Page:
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To litigate or not to litigate? The impacts of third-party financing on litigation

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  • Deffains, Bruno
  • Desrieux, Claudine

Abstract

In this paper, we analyze three different ways to finance litigation, namely (i) self-finance by plaintiffs, (ii) contingent fees arrangements and (iii) third-party financing. We show how they impact the access to justice, and the decision to settle or to go to court, when claims can be meritorious or frivolous. Our results show that third-party financing does not always increase the access to justice for a plaintiff, and may even decrease the equilibrium settlement amount. It also increases the number of frivolous claims.

Suggested Citation

  • Deffains, Bruno & Desrieux, Claudine, 2015. "To litigate or not to litigate? The impacts of third-party financing on litigation," International Review of Law and Economics, Elsevier, vol. 43(C), pages 178-189.
  • Handle: RePEc:eee:irlaec:v:43:y:2015:i:c:p:178-189
    DOI: 10.1016/j.irle.2014.08.005
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    References listed on IDEAS

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    1. Daniel F. Rubinfeld & Suzanne Scotchmer, 1993. "Contingent Fees for Attorneys: An Economic Analysis," RAND Journal of Economics, The RAND Corporation, vol. 24(3), pages 343-356, Autumn.
    2. Roland Kirstein & Neil Rickman, 2004. ""Third Party Contingency" Contracts in Settlement and Litigation," Journal of Institutional and Theoretical Economics (JITE), Mohr Siebeck, Tübingen, vol. 160(4), pages 555-555, December.
    3. Neil Rickman & Paul Fenn & Alastair Gray, 1999. "The reform of Legal Aid in England and Wales," Fiscal Studies, Institute for Fiscal Studies, vol. 20(3), pages 261-286, September.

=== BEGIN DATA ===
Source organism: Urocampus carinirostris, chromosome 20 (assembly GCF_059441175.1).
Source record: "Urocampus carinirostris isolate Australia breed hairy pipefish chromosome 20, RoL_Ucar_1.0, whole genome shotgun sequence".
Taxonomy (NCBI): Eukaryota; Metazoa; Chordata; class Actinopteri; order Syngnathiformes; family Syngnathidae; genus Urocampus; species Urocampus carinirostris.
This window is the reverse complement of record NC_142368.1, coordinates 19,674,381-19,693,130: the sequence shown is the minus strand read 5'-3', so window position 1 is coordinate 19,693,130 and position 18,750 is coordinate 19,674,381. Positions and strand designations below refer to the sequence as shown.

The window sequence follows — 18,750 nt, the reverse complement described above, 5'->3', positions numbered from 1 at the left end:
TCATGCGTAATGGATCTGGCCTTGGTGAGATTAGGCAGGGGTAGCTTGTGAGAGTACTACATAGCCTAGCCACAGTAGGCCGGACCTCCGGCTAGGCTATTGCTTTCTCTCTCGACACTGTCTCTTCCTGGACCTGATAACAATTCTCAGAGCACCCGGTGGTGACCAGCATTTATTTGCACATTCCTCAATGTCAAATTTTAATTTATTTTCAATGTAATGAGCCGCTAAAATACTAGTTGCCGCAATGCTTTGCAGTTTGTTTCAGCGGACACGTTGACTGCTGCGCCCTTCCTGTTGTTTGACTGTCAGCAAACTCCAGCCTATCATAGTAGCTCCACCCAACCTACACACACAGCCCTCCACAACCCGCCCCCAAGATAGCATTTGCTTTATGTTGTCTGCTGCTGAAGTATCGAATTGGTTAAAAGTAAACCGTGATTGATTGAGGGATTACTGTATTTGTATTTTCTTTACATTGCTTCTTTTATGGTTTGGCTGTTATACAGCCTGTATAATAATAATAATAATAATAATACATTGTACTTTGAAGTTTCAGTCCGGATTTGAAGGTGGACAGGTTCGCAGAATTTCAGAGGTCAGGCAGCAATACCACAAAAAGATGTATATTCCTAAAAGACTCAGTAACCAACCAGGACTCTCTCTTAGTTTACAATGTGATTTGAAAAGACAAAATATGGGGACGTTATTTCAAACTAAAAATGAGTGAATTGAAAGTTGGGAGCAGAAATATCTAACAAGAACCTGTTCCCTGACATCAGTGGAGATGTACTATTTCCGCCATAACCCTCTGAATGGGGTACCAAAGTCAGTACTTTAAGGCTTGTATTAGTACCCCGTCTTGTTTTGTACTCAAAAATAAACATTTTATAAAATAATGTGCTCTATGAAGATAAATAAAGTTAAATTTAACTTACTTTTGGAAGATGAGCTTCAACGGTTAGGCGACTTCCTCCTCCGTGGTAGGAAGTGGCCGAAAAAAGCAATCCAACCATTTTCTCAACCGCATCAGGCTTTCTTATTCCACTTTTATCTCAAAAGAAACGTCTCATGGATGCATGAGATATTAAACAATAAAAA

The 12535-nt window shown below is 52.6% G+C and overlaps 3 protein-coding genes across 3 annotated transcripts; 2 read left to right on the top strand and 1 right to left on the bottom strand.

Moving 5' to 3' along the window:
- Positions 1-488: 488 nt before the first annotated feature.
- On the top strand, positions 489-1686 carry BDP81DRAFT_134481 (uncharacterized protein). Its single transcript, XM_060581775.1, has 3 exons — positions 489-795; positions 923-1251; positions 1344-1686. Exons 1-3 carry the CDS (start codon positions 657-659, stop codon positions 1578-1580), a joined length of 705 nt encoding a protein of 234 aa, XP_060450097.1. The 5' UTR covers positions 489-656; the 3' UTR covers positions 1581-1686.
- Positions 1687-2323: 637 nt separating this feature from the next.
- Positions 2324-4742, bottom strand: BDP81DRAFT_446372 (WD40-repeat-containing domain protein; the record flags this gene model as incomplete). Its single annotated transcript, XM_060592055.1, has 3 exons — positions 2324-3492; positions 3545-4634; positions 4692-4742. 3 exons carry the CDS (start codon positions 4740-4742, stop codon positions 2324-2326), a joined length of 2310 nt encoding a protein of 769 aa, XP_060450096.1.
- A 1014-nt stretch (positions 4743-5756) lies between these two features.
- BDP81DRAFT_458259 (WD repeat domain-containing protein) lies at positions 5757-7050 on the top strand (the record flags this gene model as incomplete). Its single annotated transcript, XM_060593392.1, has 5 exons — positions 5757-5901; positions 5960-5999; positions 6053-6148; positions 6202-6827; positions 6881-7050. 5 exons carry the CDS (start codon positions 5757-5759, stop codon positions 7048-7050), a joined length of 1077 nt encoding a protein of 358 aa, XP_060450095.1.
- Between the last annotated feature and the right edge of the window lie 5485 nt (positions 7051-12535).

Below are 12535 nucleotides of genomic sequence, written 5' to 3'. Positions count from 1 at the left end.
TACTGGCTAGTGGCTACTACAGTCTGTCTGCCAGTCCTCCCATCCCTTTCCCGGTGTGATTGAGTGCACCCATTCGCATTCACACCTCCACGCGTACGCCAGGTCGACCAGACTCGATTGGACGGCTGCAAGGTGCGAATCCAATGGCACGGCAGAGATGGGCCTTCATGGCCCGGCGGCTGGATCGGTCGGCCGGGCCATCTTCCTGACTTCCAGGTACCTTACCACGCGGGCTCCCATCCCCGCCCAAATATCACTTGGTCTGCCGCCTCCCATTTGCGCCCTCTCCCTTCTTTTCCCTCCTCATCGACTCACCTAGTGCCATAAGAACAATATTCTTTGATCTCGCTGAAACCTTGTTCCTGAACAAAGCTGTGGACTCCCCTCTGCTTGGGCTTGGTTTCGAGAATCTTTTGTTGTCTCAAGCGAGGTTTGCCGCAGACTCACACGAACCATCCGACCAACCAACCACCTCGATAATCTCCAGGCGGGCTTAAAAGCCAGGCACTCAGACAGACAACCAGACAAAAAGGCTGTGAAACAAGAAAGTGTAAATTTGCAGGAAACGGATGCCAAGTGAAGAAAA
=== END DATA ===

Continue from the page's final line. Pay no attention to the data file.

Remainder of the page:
4. Winand Emons & Nuno Garoupa, 2006. "US-style contingent fees and UK-style conditional fees: agency problems and the supply of legal services," Managerial and Decision Economics, John Wiley & Sons, Ltd., vol. 27(5), pages 379-385.
    5. Andrew F. Daughety & Jennifer F. Reinganum, 2014. "The Effect of Third-Party Funding of Plaintiffs on Settlement," American Economic Review, American Economic Association, vol. 104(8), pages 2552-2566, August.
    6. Heyes, Anthony & Rickman, Neil & Tzavara, Dionisia, 2004. "Legal expenses insurance, risk aversion and litigation," International Review of Law and Economics, Elsevier, vol. 24(1), pages 107-119, March.
    7. Winand Emons, 2007. "Conditional versus contingent fees," Oxford Economic Papers, Oxford University Press, vol. 59(1), pages 89-101, January.
    8. Dana, James D, Jr & Spier, Kathryn E, 1993. "Expertise and Contingent Fees: The Role of Asymmetric Information in Attorney Compensation," Journal of Law, Economics, and Organization, Oxford University Press, vol. 9(2), pages 349-367, October.
    9. Antony Dnes & Neil Rickman, 1998. "Contracts for Legal Aid: A Critical Discussion of Government Policy Proposals," European Journal of Law and Economics, Springer, vol. 5(3), pages 247-265, May.
    10. Cotten, Stephen J. & Santore, Rudy, 2012. "Contingent fee caps, screening, and the quality of legal services," International Review of Law and Economics, Elsevier, vol. 32(3), pages 317-328.
    11. Paul Fenn & Neil Rickman, 2010. "The Empirical Analysis of Litigation Funding," Chapters,in: New Trends in Financing Civil Litigation in Europe, chapter 7 Edward Elgar Publishing.
    12. Miceli, Thomas J, 1994. "Do Contingent Fees Promote Excessive Litigation?," The Journal of Legal Studies, University of Chicago Press, vol. 23(1), pages 211-224, January.
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    Cited by:

    1. repec:eee:gamebe:v:109:y:2018:i:c:p:625-647 is not listed on IDEAS
    2. Landeo, Claudia M. & Nikitin, Maxim, 2018. "Financially-constrained lawyers: An economic theory of legal disputes," Games and Economic Behavior, Elsevier, vol. 109(C), pages 625-647.

    More about this item

    Keywords

    Third-party financing; Litigation financing; Frivolous claims; Transaction costs;

    JEL classification:

    • K0 - Law and Economics - - General
    • K41 - Law and Economics - - Legal Procedure, the Legal System, and Illegal Behavior - - - Litigation Process

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